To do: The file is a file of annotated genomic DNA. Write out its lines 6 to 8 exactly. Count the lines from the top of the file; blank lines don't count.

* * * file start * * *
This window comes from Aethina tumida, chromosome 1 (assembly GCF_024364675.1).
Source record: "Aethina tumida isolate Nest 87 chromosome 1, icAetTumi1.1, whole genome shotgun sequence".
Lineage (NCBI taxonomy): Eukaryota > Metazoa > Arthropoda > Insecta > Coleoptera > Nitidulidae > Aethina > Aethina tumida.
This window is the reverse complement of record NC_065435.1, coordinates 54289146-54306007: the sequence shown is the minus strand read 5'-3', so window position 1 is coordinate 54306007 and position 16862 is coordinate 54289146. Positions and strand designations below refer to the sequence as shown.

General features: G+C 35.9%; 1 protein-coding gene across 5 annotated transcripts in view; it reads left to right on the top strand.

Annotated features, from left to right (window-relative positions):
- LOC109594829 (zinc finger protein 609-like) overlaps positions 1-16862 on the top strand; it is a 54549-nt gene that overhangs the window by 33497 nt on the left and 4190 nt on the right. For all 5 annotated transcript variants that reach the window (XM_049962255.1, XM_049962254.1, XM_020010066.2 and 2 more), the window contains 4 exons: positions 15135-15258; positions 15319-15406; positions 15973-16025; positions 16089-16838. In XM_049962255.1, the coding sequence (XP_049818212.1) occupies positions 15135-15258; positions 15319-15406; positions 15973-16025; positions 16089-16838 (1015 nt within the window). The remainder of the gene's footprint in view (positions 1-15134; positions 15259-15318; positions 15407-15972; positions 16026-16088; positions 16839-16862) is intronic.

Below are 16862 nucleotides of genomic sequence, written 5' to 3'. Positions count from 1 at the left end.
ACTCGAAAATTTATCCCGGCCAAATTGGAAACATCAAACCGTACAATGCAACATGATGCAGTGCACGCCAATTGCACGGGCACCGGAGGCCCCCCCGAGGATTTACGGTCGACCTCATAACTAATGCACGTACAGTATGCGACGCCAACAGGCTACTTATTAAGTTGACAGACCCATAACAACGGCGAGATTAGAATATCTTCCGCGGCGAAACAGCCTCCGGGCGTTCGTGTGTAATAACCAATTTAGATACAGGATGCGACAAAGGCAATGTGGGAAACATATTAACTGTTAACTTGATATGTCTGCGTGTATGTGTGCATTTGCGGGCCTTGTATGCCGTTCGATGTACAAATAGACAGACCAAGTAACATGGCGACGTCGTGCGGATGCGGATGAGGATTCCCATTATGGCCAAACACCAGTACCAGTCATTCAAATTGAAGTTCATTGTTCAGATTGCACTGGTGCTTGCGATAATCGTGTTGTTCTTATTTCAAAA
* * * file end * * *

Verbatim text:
Annotated features, from left to right (window-relative positions):
- LOC109594829 (zinc finger protein 609-like) overlaps positions 1-16862 on the top strand; it is a 54549-nt gene that overhangs the window by 33497 nt on the left and 4190 nt on the right. For all 5 annotated transcript variants that reach the window (XM_049962255.1, XM_049962254.1, XM_020010066.2 and 2 more), the window contains 4 exons: positions 15135-15258; positions 15319-15406; positions 15973-16025; positions 16089-16838. In XM_049962255.1, the coding sequence (XP_049818212.1) occupies positions 15135-15258; positions 15319-15406; positions 15973-16025; positions 16089-16838 (1015 nt within the window). The remainder of the gene's footprint in view (positions 1-15134; positions 15259-15318; positions 15407-15972; positions 16026-16088; positions 16839-16862) is intronic.

Below are 16862 nucleotides of genomic sequence, written 5' to 3'. Positions count from 1 at the left end.